(Closed) Help: 30 Days to Plan Wedding– Any tips?

posted 8 years ago in Logistics
Post # 3
2889 posts
Sugar bee

I would say book all of the big things before you leave (cake, photographer, DJ, etc.). Think about what you really want to DIY and what you can outsource. Then in your 30 days when you get home next summer, you can take care of last minute details like programs, etc. Don’t save things for while you are away but the internet makes it really possible to do a lot of planning remotely.

Post # 4
1940 posts
Buzzing bee
  • Wedding: July 2010

Will you have internet access where you are going?  So much can be done online, such researching and contacting vendors if necessary.  Will your Fiance be at home still?  As you will be gone, is he willing to help out more, such as handling contracts, etc?

Post # 5
1995 posts
Buzzing bee
  • Wedding: June 2010

I would ask for references for vendors.  Ask your venue, officiant, local friends etc.  Then ask your caterer who they like to work with for rentals, cake, flowers, DJ etc.  Go from there.

Post # 6
7975 posts
Bumble Beekeeper

It can be done!!! 

And I’m living proof that you can plan from overseas πŸ™‚ It just requires a lot of discipline (so you don’t spend 24/7 working on it), organizational awesomeness, and someone amazing back home who will help with stuff if you need. 

Don’t plan on being able to do much DIY though. 

Post # 7
245 posts
Helper bee
  • Wedding: June 2010

I’m in the same boat right now. Except that the wedding is in 25 days for real!!! There is a lot you can do over the Internet. My Fiance has been doing a lot of calls to vendors he even met the photographer and I was on Skype talking to them. Limit the number of project when you return not to be too stressed.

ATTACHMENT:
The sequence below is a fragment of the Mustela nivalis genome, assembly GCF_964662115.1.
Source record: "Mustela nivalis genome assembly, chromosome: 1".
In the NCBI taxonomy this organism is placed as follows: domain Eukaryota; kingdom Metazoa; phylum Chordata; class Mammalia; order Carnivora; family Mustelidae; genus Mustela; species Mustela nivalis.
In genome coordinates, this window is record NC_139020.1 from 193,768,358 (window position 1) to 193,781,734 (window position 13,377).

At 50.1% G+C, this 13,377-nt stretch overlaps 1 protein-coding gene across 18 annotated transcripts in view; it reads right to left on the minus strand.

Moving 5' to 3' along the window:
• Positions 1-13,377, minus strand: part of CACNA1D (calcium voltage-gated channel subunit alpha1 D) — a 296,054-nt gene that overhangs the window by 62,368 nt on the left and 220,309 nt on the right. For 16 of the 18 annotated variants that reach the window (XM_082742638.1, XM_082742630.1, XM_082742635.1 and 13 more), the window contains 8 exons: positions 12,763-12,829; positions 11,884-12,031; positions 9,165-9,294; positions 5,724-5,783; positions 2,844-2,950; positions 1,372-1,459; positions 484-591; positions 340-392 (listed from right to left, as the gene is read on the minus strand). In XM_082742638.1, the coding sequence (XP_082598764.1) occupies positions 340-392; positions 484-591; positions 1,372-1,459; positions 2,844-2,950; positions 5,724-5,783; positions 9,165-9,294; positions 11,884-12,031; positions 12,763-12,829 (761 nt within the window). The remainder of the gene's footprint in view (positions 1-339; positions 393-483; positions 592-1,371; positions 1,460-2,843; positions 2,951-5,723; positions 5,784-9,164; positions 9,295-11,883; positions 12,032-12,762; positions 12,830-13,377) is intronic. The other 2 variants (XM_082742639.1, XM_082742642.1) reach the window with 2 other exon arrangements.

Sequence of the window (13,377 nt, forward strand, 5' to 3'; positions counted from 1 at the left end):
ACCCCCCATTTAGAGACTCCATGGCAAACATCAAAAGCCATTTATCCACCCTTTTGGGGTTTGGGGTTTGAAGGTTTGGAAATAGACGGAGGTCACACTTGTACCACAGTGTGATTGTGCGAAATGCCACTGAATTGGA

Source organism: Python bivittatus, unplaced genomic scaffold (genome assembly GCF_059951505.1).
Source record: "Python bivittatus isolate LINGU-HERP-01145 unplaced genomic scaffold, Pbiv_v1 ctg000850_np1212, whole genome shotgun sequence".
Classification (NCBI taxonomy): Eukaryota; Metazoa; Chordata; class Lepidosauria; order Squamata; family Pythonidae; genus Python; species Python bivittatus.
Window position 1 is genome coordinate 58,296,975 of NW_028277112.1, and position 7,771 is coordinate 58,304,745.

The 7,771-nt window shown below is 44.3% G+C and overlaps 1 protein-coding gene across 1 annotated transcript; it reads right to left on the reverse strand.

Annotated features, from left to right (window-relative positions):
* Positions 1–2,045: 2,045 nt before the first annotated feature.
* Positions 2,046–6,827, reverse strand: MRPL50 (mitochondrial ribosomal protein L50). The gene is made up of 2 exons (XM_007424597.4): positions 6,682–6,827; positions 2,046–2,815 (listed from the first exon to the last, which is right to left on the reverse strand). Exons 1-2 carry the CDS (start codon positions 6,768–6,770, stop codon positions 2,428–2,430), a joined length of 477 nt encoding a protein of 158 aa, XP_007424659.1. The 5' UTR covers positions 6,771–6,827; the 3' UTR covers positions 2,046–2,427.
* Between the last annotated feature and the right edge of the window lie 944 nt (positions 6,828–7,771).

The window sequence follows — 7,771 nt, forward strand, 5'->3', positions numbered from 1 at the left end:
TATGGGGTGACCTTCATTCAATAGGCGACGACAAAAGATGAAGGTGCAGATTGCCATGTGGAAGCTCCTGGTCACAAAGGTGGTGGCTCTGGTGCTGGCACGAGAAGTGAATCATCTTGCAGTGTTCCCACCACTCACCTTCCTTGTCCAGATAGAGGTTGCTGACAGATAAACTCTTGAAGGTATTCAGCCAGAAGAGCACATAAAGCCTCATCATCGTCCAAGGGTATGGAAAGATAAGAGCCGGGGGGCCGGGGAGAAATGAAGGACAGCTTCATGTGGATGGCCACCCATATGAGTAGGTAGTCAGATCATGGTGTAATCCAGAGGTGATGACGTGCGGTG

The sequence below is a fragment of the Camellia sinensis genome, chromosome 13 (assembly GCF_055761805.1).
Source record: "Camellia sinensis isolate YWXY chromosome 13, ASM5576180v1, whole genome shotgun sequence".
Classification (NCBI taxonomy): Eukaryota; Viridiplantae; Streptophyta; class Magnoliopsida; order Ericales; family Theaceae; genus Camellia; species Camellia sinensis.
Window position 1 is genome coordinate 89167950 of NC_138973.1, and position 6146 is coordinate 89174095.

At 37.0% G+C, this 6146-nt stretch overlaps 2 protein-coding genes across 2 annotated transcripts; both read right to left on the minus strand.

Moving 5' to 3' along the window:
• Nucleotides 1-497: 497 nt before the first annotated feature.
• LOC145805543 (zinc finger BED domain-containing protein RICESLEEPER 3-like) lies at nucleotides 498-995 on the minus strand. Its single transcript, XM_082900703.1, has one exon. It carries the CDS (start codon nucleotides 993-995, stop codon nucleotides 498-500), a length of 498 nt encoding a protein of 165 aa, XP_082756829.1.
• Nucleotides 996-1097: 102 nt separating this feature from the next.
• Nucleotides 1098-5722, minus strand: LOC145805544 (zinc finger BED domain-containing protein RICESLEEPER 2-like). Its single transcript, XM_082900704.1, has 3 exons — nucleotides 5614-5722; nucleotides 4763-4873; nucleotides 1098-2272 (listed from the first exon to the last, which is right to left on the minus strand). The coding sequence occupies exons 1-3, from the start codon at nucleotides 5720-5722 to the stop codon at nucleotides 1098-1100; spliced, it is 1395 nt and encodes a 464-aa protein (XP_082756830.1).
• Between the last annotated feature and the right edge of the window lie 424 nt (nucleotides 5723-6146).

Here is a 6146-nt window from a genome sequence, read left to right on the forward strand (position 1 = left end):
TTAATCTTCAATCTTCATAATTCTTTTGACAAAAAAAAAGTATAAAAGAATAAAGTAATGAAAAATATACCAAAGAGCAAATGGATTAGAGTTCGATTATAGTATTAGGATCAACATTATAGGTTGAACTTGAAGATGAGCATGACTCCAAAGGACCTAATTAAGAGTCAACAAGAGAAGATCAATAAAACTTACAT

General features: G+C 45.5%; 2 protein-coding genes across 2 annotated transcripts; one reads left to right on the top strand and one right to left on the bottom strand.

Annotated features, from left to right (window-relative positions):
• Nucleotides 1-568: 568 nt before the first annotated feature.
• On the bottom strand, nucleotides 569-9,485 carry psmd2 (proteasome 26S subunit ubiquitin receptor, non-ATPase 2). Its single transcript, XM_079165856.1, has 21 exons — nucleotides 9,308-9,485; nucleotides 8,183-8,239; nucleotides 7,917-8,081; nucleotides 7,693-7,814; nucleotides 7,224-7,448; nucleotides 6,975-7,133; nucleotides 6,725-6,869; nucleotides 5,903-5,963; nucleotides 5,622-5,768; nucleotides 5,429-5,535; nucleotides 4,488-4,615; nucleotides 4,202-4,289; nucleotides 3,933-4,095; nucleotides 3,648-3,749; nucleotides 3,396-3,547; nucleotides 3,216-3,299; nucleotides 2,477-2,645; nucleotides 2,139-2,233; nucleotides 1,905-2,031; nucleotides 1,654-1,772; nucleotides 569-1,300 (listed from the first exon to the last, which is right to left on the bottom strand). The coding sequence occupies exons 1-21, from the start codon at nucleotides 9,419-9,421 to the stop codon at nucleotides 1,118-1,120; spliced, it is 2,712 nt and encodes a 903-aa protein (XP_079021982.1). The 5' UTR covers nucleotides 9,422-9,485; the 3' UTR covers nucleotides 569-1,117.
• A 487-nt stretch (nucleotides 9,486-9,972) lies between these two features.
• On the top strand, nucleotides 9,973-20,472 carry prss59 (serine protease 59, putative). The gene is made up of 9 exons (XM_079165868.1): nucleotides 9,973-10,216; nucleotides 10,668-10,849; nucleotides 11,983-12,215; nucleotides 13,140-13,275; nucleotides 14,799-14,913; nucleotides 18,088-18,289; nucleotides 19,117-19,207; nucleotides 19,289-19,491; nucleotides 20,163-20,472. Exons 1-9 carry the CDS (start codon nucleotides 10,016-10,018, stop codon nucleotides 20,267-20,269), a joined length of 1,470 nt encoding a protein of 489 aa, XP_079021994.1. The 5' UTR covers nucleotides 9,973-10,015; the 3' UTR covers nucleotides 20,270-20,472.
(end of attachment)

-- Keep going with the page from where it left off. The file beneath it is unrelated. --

I was set on doing our own floral work but then realized I would go crazy if I was untertaking anything else. Trust your Fiance and your family if they are willing to help you.

Best of luck!!!

Post # 8
1765 posts
Buzzing bee

I did most of the wedding purchasing for my daughter’s wedding online, and saved a huge amount of money.  If you need some ideas about where to find good deals, PM me.  I have lots of suggestions.  Know what your priorities are.  Cut out what is not important/doesn’t matter. You can definitely do it!  πŸ™‚  Rhonda

Post # 10
4382 posts
Honey bee
  • Wedding: June 2010 - Ceremony - First United Methodist Church; Reception - My parents' house!

you can do it! make a list, prioritize, and delegate responsibilities to good helpers. besides booking vendors, i feel like the majority of our wedding has been planned in this last month!

Post # 12
9 posts
  • Wedding: August 2010

It’s definitely doable – I’m planning my wedding from overseas as well (live in Tokyo, wedding in New York).  We have had two week-long trips home (which, in spite of what my boss thinks, were absolutely NOT vacations, and were planned down to the minute, haha) for crazy in-person planning sprees.  The things that were important for us to do in person were to taste cakes/reception food, meet with the priest saying our wedding mass, purchase wedding attire (i bought my dress in one day!), have an initial discussion with a florist, and briefly meet our DJ and photographer face to face.  All the minor details (think favors, invitations, etc.), and the specifics of what we’re asking our vendors to do for us, have been handled by phone or email.